Payroll Cycle Change

Payroll Cycle Change graphicIntroduction

UCC employees fall into one of three payroll categories: student employees, part-time hourly employees, and full-time employees (administrators, classified, and faculty). The payroll schedules for student and part-time hourly employees are identical, and already include a “payroll lag.” This type of schedule, also known as “payment in arrears,” is widely used in the United States and is considered a payroll best practice. The payroll schedule for full-time employees at UCC has evolved over the years, but has never included a payroll lag. This type of payroll schedule is also known as “current basis.” With current basis payroll schedules, employees are paid for work done in a pay period on the last day of that pay period. Current basis payroll schedules impose several significant disadvantages to both employee and employer and are not considered a payroll best practice.

These pages describe the method UCC will use to change the payroll cycle for our full-time employees to a “payment in arrears” cycle.

Payroll Lag Definition

Throughout these pages, the term “payroll lag” is defined as a delay, of up to one full pay period in duration, between the end of a pay period, and when pay for that period is made available to employees. The delay introduced by the payroll lag allows employees to submit their time sheets after the close of the pay period, and provides time for payroll processing tasks to take place.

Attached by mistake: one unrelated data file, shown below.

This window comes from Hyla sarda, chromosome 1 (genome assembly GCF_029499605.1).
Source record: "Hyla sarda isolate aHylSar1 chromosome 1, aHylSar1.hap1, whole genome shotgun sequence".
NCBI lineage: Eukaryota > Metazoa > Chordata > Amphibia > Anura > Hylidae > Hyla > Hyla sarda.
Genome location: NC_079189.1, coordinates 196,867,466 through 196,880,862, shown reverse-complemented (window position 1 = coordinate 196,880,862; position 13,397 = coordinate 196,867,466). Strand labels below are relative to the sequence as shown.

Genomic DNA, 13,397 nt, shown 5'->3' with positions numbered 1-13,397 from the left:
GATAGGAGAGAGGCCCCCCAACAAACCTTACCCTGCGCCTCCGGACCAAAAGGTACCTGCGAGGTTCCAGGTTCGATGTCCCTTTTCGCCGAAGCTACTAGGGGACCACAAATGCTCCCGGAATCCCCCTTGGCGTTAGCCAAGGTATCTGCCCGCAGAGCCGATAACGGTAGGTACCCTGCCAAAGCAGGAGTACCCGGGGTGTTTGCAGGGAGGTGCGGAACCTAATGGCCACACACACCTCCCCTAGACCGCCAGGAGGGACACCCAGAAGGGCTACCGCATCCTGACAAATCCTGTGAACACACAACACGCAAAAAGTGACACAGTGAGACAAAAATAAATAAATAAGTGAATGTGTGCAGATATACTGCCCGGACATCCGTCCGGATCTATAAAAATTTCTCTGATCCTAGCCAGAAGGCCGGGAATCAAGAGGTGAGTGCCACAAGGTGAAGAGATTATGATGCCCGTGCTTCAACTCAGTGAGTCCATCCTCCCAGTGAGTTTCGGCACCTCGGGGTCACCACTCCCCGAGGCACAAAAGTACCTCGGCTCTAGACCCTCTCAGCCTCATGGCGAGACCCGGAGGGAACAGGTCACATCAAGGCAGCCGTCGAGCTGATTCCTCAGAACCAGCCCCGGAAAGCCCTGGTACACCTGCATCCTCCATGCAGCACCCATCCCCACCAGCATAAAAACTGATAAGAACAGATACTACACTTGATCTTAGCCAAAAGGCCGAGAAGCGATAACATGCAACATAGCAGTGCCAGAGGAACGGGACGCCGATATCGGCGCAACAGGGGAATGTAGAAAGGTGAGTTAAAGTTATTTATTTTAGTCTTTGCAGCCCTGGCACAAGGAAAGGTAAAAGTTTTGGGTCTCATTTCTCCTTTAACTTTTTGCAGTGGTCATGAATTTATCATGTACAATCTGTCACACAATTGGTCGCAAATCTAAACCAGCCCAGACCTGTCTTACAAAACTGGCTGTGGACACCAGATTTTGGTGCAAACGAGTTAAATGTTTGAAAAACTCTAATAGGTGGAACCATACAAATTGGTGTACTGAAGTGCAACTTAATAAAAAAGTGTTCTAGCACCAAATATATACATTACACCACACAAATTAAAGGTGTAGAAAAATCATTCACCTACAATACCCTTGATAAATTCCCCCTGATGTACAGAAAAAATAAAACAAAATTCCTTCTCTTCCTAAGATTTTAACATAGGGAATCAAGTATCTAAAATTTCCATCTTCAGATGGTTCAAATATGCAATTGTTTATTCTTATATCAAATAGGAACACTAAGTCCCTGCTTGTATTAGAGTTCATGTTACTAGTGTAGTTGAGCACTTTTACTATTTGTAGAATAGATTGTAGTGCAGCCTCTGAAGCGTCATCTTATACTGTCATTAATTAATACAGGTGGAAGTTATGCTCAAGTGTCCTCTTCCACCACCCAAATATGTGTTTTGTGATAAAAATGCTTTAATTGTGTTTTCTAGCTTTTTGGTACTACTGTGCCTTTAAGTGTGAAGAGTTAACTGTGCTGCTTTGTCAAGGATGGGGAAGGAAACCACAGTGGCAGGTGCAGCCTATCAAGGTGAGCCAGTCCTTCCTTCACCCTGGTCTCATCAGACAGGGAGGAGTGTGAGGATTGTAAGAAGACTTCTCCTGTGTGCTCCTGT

Why Implement a Payroll Lag?

After an employee submits a timesheet, there are multiple processes which must be completed before the employee can be paid. For example, the timesheet information must be reviewed by the employee’s supervisor. If there are errors, the timesheet is returned to the employee for corrections and then re-submitted to the supervisor. With the supervisor’s approval, the timesheet must be processed by the Payroll department, electronic funds transfers must take place, and, in some cases, paper checks must be printed. A payroll lag provides the time for all of these activities to take place.

Our current payroll system does not provide a lag period. This introduces several problems.

  • Employees must turn in their time sheets before the end of the pay period. In order to receive their pay on the last day of the pay period, the processing steps must begin before the end of the pay period. This leads to errors when unexpected absences occur, and extra work for the employee, who must file a paper form to report the unexpected absence.
  • Extra work for supervisors and the Payroll department. When unexpected absences occur, the paper form reporting the correction must be approved by a supervisor and then processed by the Payroll department.
  • Compliance issues relating to inaccurate payroll records. Our Banner system does not permit changes to a pay period that is in the past. Therefore, when a time sheet correction must be made, the correction appears in a later (and incorrect) pay period.

Along with addressing the problems inherent in our current system, transitioning to a payment in arrears pay cycle allows UCC to improve payroll reporting and payroll processing efficiencies, and take steps toward improved fiscal health.